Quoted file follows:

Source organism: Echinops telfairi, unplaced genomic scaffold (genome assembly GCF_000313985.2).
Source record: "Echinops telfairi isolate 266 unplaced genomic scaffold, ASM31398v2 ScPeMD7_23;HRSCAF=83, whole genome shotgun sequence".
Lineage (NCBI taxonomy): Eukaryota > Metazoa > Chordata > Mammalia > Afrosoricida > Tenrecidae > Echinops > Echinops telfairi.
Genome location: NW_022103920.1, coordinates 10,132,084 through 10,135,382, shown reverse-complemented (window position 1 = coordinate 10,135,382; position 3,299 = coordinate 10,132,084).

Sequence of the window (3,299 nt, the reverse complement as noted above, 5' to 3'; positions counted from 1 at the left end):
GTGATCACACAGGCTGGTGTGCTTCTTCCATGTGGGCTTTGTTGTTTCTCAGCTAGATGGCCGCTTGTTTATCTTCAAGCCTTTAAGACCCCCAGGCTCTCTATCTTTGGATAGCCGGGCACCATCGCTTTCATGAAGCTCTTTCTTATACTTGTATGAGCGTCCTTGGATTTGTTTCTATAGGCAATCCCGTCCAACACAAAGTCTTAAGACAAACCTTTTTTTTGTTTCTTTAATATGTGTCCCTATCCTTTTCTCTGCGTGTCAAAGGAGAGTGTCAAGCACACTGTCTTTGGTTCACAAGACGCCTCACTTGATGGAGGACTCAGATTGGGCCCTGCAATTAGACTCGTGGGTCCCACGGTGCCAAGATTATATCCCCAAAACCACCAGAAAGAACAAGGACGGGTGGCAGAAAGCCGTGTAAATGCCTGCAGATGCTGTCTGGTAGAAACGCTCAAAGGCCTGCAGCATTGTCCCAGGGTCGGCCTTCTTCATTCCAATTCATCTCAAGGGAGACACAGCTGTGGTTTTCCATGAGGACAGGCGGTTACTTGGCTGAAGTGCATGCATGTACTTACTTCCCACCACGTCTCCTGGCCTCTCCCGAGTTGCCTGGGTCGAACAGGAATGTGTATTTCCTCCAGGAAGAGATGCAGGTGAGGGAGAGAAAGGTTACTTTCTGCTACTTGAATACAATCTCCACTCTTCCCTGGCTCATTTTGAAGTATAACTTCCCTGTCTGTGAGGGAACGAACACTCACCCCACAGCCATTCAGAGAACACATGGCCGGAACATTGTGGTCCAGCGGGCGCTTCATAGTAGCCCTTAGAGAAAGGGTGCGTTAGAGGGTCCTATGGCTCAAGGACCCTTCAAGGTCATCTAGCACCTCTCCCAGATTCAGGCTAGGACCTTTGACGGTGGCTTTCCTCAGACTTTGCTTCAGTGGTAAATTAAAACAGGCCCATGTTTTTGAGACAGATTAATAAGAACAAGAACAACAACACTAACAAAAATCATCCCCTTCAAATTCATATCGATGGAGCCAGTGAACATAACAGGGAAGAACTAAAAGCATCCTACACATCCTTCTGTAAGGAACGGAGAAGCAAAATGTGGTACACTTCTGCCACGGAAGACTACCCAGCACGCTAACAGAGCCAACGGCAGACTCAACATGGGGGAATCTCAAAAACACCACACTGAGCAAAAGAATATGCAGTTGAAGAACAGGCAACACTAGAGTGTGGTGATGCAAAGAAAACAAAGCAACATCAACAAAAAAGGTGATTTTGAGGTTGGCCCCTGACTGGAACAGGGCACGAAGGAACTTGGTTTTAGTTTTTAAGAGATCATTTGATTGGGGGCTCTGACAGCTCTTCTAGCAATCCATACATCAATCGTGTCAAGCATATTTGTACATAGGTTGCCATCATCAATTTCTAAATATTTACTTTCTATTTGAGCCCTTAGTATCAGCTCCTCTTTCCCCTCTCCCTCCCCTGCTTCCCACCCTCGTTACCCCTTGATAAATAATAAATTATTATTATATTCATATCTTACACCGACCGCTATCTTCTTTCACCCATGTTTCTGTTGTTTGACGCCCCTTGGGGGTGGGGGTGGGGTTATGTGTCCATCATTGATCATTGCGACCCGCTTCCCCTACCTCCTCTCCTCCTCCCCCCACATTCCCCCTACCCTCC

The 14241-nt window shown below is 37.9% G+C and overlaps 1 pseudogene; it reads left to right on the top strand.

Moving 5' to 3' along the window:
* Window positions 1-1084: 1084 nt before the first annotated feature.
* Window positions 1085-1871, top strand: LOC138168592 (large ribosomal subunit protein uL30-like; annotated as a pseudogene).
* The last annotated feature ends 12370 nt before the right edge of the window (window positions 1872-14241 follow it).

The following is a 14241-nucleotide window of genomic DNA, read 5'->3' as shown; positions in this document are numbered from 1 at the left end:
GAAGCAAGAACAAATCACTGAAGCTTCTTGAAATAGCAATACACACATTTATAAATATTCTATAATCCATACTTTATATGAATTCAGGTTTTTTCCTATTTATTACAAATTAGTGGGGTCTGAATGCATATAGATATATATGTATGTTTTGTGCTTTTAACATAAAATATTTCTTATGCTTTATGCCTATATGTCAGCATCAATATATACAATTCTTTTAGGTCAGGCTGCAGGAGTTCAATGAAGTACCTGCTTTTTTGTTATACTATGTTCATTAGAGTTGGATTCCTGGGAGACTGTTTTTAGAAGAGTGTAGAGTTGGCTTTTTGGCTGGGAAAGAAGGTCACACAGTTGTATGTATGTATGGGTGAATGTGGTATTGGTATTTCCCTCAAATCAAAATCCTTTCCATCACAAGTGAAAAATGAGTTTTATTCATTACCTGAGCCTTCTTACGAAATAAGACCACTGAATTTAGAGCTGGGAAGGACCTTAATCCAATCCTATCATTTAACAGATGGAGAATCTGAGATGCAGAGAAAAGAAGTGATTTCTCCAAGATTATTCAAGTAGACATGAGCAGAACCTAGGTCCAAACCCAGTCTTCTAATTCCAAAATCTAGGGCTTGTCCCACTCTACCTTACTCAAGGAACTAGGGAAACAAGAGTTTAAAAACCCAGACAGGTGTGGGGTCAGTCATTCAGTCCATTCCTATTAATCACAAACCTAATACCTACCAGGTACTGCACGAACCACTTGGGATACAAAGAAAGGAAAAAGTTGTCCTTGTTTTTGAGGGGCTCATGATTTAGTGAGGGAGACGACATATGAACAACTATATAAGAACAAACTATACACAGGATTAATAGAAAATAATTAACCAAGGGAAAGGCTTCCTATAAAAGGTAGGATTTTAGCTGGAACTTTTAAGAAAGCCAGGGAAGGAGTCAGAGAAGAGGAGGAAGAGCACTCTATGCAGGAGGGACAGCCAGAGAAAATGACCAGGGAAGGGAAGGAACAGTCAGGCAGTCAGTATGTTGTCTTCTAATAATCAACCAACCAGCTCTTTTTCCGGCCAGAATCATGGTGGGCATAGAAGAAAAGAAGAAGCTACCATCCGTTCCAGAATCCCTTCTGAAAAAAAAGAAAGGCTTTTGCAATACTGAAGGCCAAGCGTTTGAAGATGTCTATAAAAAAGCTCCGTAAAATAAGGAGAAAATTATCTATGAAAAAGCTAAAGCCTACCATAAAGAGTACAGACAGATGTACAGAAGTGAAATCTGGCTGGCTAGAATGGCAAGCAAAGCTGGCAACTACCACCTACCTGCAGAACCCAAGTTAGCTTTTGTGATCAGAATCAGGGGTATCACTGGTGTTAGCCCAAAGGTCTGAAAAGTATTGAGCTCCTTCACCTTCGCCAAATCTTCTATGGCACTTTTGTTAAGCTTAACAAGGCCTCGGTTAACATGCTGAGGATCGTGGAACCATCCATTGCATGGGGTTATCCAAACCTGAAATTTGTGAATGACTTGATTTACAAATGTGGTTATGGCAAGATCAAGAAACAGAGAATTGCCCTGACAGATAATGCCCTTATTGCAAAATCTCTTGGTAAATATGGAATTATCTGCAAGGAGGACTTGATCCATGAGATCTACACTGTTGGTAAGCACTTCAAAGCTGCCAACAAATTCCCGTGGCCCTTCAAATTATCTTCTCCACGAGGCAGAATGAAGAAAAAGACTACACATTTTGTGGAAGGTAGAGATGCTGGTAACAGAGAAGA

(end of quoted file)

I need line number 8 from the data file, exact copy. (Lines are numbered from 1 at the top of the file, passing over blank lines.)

Moving 5' to 3' along the window: